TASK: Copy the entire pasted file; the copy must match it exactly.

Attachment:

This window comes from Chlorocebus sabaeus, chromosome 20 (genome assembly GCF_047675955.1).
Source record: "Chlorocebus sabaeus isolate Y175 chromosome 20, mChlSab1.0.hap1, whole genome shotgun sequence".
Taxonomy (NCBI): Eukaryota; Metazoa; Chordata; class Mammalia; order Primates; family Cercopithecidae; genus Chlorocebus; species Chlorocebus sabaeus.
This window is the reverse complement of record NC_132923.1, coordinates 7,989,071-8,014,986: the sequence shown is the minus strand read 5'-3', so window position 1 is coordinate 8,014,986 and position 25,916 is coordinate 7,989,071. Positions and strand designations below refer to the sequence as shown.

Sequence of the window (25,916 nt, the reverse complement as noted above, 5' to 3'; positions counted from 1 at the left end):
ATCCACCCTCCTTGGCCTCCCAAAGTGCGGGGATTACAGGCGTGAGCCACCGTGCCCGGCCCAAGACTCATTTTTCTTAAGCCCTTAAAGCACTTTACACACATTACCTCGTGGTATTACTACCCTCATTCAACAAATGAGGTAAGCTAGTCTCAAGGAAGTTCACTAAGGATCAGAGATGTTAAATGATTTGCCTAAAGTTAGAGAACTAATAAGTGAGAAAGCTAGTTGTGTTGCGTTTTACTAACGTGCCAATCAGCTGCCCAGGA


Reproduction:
This window comes from Chlorocebus sabaeus, chromosome 20 (genome assembly GCF_047675955.1).
Source record: "Chlorocebus sabaeus isolate Y175 chromosome 20, mChlSab1.0.hap1, whole genome shotgun sequence".
Taxonomy (NCBI): Eukaryota; Metazoa; Chordata; class Mammalia; order Primates; family Cercopithecidae; genus Chlorocebus; species Chlorocebus sabaeus.
This window is the reverse complement of record NC_132923.1, coordinates 7,989,071-8,014,986: the sequence shown is the minus strand read 5'-3', so window position 1 is coordinate 8,014,986 and position 25,916 is coordinate 7,989,071. Positions and strand designations below refer to the sequence as shown.

Sequence of the window (25,916 nt, the reverse complement as noted above, 5' to 3'; positions counted from 1 at the left end):
ATCCACCCTCCTTGGCCTCCCAAAGTGCGGGGATTACAGGCGTGAGCCACCGTGCCCGGCCCAAGACTCATTTTTCTTAAGCCCTTAAAGCACTTTACACACATTACCTCGTGGTATTACTACCCTCATTCAACAAATGAGGTAAGCTAGTCTCAAGGAAGTTCACTAAGGATCAGAGATGTTAAATGATTTGCCTAAAGTTAGAGAACTAATAAGTGAGAAAGCTAGTTGTGTTGCGTTTTACTAACGTGCCAATCAGCTGCCCAGGA